BadPower Attack: Your Smartphone May Explode While Charging

Recently, Chinese researchers have discovered rather a queer way to literally ‘destroy’ your smartphone through the mobile charger. This attack is known as the BadPower Attack can meltdown your smartphone through malicious codes tampering with the mobile charger.
Cyber attacks are evolving with time and the change in their attack landscape is huge. Earlier, cyber-attacks were bound to computer systems connected to the internet. Then they expanded their sprawl to other devices, smart devices like smartwatches, virtual assistants, IoT gadgetry, routers, printers, CCTV cameras and every gadget which is connected to a network.
But can you think of a not-so-smart device to be hijacked by cybercrooks and tamper with your smartphone?

An Overview

With incredible advancements in the mobile industry, various gadgets are introduced to make life easier. With increased dependency on mobile phones and laptops, the need for fast chargers and power banks has also soared. As a result, now almost every device is supporting fast charging.
The latest attack called the BadPower Attack was discovered by the Xuanwu Lab, which is a research unit of Chinese technology giant Tencent. Researchers said that they can alter the firmware of the charger of the smartphones forcing the fast chargers to deliver high-power to the mobiles. This can cause serious damage to the mobile phone, rendering them non-functional or may set them on fire, melting internal circuitry.
The attack focuses on fast chargers, stands and cables. And it is not bound to only smartphones rather it affects laptops and other devices which support fast charging.

How fast charging works?

Fast charging has become a hot spot in the mobile industry. Today’s fast chargers can deliver a maximum voltage of 20V and a power of 100W. Both Android and iPhone devices support fast charging.
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Early chargers use the USB interface to charge devices which can take hours. But with the introduction of fast charging technology, devices are charged with an 8x reduced time.
The fast chargers use a power supply terminal, the charging cable and the power receiving terminal. When the supply and receiving terminals are connected through the cable, power negotiation takes place between the device and the charger.
This happens with the help of negotiation communication, power is to be negotiated by both parties. And then the power supply end will supply this negotiated power to the receiving terminal.
Unlike early chargers, fast chargers have a firmware encoded in the management chip. These set of instructions help in establishing negotiation communication between the supply and receiving terminals. This enables fast chargers to provide a range of output 5V, 10V, 20V and even more depending upon the input.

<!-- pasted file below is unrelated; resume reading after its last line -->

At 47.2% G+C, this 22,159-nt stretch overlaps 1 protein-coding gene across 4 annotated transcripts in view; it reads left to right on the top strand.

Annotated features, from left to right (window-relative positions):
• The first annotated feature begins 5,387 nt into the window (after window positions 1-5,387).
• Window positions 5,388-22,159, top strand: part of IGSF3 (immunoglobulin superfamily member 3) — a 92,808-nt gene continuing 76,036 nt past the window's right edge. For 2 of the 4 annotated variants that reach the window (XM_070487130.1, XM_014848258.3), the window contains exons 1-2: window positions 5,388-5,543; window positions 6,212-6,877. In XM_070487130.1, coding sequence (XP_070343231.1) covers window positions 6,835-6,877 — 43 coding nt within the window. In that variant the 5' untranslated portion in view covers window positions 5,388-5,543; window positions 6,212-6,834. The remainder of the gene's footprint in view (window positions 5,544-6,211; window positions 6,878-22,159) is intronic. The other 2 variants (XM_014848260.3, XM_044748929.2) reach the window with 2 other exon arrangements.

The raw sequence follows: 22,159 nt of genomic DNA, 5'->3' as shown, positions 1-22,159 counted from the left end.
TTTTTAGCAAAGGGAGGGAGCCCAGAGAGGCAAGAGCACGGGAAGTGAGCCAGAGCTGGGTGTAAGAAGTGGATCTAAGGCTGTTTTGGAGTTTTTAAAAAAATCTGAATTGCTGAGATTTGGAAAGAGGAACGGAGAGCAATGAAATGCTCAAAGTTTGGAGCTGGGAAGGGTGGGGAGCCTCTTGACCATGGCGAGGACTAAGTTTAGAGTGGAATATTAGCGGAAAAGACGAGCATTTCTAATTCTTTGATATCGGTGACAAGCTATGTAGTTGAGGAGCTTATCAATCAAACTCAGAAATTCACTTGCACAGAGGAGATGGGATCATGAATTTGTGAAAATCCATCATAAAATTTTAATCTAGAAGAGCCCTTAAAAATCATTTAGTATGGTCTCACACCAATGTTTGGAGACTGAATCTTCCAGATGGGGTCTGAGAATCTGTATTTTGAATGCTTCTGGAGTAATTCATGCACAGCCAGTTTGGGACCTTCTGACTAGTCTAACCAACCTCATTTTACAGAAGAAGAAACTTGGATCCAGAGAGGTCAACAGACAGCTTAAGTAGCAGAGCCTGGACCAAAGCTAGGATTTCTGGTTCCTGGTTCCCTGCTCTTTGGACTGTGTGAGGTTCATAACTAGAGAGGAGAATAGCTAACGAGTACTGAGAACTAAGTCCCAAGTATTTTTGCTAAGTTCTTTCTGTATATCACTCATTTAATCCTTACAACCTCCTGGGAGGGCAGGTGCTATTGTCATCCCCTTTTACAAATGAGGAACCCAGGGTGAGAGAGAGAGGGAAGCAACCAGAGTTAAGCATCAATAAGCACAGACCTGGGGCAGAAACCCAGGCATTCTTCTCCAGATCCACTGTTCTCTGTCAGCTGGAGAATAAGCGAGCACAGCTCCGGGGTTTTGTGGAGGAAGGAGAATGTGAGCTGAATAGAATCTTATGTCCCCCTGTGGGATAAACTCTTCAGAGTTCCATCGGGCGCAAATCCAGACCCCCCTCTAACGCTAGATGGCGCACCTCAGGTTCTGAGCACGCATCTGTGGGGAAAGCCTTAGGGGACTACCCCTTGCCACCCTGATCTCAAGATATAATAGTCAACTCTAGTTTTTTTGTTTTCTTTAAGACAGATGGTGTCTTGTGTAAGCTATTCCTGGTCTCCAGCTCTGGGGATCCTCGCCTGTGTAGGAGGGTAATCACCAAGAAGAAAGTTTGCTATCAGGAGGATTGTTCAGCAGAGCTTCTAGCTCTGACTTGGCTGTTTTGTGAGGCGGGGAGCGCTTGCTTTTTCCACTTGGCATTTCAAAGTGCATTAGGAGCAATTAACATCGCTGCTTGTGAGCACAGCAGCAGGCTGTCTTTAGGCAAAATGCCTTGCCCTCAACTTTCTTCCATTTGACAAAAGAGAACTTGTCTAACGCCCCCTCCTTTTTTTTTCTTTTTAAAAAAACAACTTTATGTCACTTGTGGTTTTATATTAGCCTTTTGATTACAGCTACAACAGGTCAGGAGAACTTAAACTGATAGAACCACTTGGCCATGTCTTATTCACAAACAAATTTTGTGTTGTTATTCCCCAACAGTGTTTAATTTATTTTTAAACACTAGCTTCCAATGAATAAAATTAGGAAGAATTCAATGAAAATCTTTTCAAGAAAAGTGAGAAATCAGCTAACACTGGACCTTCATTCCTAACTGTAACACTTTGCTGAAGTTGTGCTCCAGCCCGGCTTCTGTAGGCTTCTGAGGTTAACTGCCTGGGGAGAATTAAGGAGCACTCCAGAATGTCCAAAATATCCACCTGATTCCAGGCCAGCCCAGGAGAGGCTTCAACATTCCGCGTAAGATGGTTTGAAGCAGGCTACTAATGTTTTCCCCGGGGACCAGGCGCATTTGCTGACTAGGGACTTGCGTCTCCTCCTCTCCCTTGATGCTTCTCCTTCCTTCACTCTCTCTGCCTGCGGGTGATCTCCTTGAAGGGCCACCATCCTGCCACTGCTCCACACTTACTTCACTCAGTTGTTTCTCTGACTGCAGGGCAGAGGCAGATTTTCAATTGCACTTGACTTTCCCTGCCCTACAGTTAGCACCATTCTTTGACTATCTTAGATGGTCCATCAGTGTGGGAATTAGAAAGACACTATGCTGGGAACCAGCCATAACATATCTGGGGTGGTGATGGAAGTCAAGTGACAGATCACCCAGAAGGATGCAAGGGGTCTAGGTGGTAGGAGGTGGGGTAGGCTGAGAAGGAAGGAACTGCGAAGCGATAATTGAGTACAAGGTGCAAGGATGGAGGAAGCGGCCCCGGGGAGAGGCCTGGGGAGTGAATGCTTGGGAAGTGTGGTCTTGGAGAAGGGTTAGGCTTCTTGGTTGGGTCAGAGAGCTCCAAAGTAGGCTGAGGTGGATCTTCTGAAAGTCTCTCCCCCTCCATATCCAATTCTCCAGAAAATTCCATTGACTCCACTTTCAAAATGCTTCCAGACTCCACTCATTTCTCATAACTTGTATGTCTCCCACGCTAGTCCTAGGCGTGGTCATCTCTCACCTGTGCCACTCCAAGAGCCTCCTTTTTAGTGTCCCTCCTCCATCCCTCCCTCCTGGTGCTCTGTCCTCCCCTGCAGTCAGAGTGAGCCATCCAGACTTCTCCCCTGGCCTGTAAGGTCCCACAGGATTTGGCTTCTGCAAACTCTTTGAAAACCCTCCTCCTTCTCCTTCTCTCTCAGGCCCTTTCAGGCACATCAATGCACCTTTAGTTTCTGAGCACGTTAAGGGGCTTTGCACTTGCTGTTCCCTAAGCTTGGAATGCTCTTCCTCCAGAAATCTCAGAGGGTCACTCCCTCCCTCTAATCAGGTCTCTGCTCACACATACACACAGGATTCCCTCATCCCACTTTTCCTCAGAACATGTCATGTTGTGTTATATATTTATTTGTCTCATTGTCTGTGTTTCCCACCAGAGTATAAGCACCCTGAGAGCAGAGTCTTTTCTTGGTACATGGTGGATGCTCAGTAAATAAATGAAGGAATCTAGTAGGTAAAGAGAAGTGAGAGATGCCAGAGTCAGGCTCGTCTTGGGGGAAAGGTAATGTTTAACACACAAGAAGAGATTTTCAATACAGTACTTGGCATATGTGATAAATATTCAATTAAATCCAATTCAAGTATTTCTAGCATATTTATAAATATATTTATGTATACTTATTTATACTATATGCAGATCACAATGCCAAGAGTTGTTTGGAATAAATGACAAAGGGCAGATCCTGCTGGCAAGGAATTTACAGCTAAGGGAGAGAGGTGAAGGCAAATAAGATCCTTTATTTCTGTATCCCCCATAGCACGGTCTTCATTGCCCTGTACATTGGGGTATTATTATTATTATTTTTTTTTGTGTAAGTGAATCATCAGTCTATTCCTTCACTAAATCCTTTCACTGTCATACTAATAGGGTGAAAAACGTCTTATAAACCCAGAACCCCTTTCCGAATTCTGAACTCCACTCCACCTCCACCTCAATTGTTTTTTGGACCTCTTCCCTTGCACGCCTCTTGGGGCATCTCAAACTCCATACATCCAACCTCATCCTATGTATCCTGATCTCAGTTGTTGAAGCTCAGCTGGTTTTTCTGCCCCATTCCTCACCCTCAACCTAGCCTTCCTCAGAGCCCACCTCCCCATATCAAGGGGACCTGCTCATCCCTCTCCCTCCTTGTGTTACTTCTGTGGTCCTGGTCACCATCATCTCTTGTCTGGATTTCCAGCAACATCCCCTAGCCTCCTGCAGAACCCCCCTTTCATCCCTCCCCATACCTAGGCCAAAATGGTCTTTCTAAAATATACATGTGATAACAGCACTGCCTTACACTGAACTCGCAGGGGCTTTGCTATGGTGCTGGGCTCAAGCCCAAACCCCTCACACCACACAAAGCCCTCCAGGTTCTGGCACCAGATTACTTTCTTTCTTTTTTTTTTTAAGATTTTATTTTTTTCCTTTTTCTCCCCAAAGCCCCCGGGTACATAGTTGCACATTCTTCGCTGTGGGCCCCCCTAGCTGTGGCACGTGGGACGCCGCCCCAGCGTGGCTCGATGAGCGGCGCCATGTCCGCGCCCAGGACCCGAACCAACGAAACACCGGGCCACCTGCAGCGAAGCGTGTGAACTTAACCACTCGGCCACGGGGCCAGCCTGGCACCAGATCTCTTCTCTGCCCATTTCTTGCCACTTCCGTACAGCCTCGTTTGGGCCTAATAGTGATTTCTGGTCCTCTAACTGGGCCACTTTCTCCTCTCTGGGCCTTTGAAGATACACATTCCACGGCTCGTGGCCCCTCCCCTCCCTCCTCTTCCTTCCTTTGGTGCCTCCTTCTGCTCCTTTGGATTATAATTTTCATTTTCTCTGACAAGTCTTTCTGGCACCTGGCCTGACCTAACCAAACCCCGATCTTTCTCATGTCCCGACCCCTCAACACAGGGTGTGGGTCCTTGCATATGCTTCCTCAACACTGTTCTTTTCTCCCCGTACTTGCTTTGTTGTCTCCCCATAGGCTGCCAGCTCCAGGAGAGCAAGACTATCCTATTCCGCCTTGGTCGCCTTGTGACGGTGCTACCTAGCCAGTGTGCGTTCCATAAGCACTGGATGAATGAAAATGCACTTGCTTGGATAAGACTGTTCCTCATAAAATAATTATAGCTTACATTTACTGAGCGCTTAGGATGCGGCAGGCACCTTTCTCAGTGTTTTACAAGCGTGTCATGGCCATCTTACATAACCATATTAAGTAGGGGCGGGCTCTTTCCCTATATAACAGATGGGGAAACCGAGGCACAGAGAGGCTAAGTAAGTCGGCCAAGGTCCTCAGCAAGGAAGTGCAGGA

If the fast-charging feature is not supported at the receiving terminal, the charger delivers the standard 5V output to the device.
The firmware which is used to transmit data between the device and the charger is not secure. Researchers say that hackers can tamper with the charger by rewriting the code in the built-in firmware of the fast charger. This means that a device capable of receiving only 5V charge can be forced to take four times as much, resulting in a damaged device.

BadPower Attack

Researchers said that BadPower is a silent attack, there no prompts or interactions with the user.
The attack is carried out with the attacker getting hold of the fast charger, feed in the malicious code and leave.
Demo Test
Demo Test
Furthermore, many chargers don’t even need special equipment to tamper with the firmware. Hackers can simply load smartphones and laptops with the code. And as soon as the users connect their devices with the chargers, the code alters the firmware and the charger will execute power overload for any subsequently connected devices. A demo video depicts the attack.
Researchers tested 35 chargers from 234 models available in the market. They found that 18 models from 8 vendors were vulnerable to this attack.

Good News!

According to the report of Tencent, most of the fast chargers provide a firmware update option. This means this attack won’t stay around always.

Bad News!

The research team analysed 34 charging chips, based on which fast charging chargers are built. Amongst which 18 chip vendors don’t ship chips with a firmware update option.

Safety Measures

Though BadPower attack doesn’t affect the privacy of the victim nor does it tamper with the software of the device, it can cause physical damage to the mobile phone and even to you.
  • Perform a strict verification to the process of the updating of the firmware of the fast chargers
  • Also don’t give your charger, power banks etc to others.
  • Refrain using chargers at coffee shops and other public devices.
  • Always plug-in the compatible chargers with your mobile phones.
The foremost point to be taken into consideration is to keep the mobile idle while charging. Fast charging devices gets heated up and working on them can overload the device.

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Ayush Dubey
Ayush Dubey
Ayush Dubey is an engineering student from IIIT Jabalpur. He has a comprehensive background in technology. Cybersecurity being his primary field of interest. He loves to meet people who are always in a hustle to learn new things.

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